Here is a close up. The Saint is wearing the traditional dalmatic of a Deacon, as they were made in the late Classical period. The Latin inscription on the box is from the Office of Saint Lawrence: Dispersit, dedit pauperibus. “He gave away, He gave to the poor”.
Notice the Cross on the Dalmatic, indicating that the Saint was consecrated to Christ heart and soul. The haircut is in the style of the Latin classical period, and the Saint is beardless because the tradition of the Roman Church has ever been for the clergy to shave the face.
The Sanctuary is formed by a raised platform which is accessed on each side by a stair Case. At the center is the High Altar, covered by a Baldichino. This one has plenty of holes in the roof, because in the late classical period, oil lamps were used to light the altar, and they required ventilation. Directly beneath the High Altar is the Tomb of the Saint.
One can see from the structure of the Altar, that the Priest or Bishop who celebrated here, has a tight space. But this Altar has a step of wood placed on the side used to celebrate, to keep the feet of the priest warm in the winter.
At the Apex of the Nave and Sanctuary is the Papal Throne, in Classical Imperial Style, with plenty of space for the Papal Court to stand and approach. This Throne is a good 50 feet from the High Altar, which means it was probably set there to accommodate a good number of the Clergy of the City during liturgies.
Here is a close up:
So you can see, having the “presider’s chair” on the central axis is quite an aberration. Only the Pope should sit in that place, because He is the Vicar of the Living God. The parish priest or Bishop should have a little humility and remember this.
Let’s now make our way to the Crypt, which is the goal of every pilgrim!
The Crypt consists of a huge marble sarcophagus enclosed in Iron Bars. This is the very tomb of the Saint, who has lain here for 18 centuries. The Bars were to keep pilgrims from stealing parts of the tomb.
The Tomb is covered in a Red Tapestry depicting Saint Lawrence. Red is because he shed his blood for Christ!
And if you stick your hand through the bars, you can take a photo of the Icon of the Saint, which sits at the head of his resting place.
This icon is modern and in the Greek Style.
Here is a prayer for Deacons, who come here on Pilgrimage:
O GLORIOUS SAINT LAWRENCE,
who in your duties as a Deacon kept ever in mind,
first and foremost,
that love of Christ’s poor was the principal and essential duty of every Deacon:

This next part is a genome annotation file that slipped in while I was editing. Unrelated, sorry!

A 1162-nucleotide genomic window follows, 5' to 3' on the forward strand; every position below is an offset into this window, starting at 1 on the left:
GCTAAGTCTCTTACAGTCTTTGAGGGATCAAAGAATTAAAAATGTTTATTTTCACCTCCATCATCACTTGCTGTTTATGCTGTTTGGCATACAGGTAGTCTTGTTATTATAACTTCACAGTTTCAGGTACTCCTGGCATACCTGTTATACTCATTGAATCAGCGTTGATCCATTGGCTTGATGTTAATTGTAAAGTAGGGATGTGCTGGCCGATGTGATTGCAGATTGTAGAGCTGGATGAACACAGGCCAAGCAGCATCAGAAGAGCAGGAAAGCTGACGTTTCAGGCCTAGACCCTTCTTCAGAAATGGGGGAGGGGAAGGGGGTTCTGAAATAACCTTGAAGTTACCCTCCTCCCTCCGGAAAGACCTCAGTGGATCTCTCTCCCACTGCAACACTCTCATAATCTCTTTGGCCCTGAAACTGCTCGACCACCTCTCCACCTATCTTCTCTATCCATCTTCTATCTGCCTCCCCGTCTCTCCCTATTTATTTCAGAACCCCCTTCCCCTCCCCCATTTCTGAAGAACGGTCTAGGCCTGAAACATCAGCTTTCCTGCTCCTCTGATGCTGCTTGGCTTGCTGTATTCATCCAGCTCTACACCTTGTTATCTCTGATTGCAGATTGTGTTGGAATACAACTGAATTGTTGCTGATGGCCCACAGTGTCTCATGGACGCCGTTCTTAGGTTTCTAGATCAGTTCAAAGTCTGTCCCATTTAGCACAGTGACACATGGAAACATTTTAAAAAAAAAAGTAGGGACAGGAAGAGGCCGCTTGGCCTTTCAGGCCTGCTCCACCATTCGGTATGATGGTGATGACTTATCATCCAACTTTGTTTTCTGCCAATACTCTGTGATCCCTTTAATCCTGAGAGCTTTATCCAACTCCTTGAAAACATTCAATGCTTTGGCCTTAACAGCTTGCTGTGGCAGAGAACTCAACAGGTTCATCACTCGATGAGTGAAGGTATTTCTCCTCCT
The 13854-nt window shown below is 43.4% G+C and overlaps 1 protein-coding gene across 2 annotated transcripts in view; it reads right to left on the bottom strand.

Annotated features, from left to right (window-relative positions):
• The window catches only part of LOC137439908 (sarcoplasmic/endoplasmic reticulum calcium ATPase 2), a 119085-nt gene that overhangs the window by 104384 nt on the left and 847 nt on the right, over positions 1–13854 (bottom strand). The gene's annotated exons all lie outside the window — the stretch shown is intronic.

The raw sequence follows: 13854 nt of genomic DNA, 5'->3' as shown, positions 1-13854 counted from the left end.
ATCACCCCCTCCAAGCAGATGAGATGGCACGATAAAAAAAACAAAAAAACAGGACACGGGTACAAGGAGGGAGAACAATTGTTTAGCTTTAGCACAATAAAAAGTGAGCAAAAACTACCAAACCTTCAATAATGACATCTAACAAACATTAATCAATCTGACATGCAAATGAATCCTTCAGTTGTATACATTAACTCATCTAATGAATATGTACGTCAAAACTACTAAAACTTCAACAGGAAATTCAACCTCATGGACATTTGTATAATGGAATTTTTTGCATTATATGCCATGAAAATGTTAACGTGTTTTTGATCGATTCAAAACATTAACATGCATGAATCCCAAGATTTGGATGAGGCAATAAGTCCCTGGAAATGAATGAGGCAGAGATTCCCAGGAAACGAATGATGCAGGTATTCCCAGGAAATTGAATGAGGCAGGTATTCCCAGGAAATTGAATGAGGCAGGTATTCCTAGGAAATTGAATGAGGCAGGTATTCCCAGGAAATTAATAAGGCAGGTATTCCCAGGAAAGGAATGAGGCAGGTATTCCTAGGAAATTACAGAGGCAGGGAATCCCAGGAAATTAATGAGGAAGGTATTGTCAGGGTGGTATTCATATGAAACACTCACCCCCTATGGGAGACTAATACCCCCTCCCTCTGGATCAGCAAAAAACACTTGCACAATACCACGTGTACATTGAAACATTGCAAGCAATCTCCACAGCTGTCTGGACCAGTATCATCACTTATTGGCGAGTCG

deign we beg you, to obtain for us the grace
to open our hearts to those who are truly poor,
and the prudence to distribute the alms of the faithful,
wisely and mercifully to those in need. Amen.
CREDITS: These photos are by Br. Bugnolo who releases them to the public domain so that Catholics everywhere can see the glories of their Faith, even if they cannot come to the Eternal City to see them in person.
Last Friday, I had the grace to make a pilgrimage to the Arch-Basilica of the Most Holy Savior, popularly known as Saint John Lateran, the Cathedral Church of the Diocese of Rome.
It is called an Arch-Basilica, because of all the Churches in the world it is the Chief and Head and Most important, being the very Cathedral of the Vicar of Jesus Christ. It is called a Basilica, from the Greek word for royal, because it was placed under the protection of the Roman Emperor, Constantine, during whose reign it was built. So important was this Church in the history of Christianity, that all the Churches in the world, named “Christ Church” bear a name which traces originally back to this structure.
The land on which the Basilica was built was originally a Fort of the Imperial Cavalry bodyguards, and then passed to the Laterani family. It came into the possession of the Roman Emperor Constantine through his marriage to Fausta, the daughter of Maxentius.
After his victory at the Milvian Bridge, Constantine donated it to Pope Militiades sometime before or during 313 A.D. At that time, there was a palace on the site, which had belonged to Fausta. It was converted into a Catholic Church.
The Basilica was consecrated in 324 by Pope Sylvester I, who made the adjacent palace his personal residence. Here the popes resided for centuries. It was here Saint Francis met Pope Innocent III and received verbal approval for his first Rule. Even, to this day, alongside the Basilica one finds the Curia, or Chancery, of the Diocese of Rome, as one can see in this photo to the right.
In the 10th Century, the Basilica was rededicated to Saint John the Baptist, by Pope Sergius III. Saint John was the archetype of all Christian holiness (cf. Luke 7:28) and especially of hermits and prophets. So a great number of Churches were dedicated to him throughout Christianity.
In the 12th Century, Pope Lucius II rededicated the Basilica to Saint John the Apostle, taking into account the growing understanding of the holiness of this Saint and protector of the Blessed Virgin. Today, the Arch-Basilica bears the full name: Arch-Basilica of the Most Holy Savior and of Saints John the Baptist and John the Evangelist at the Lateran.
The facade, or front, of the Arch-Basilica is an imposing structure. On Top, at the Center, there is a wonderful statue of Jesus Christ holding His Cross. On each side are statues of great Popes and Saints.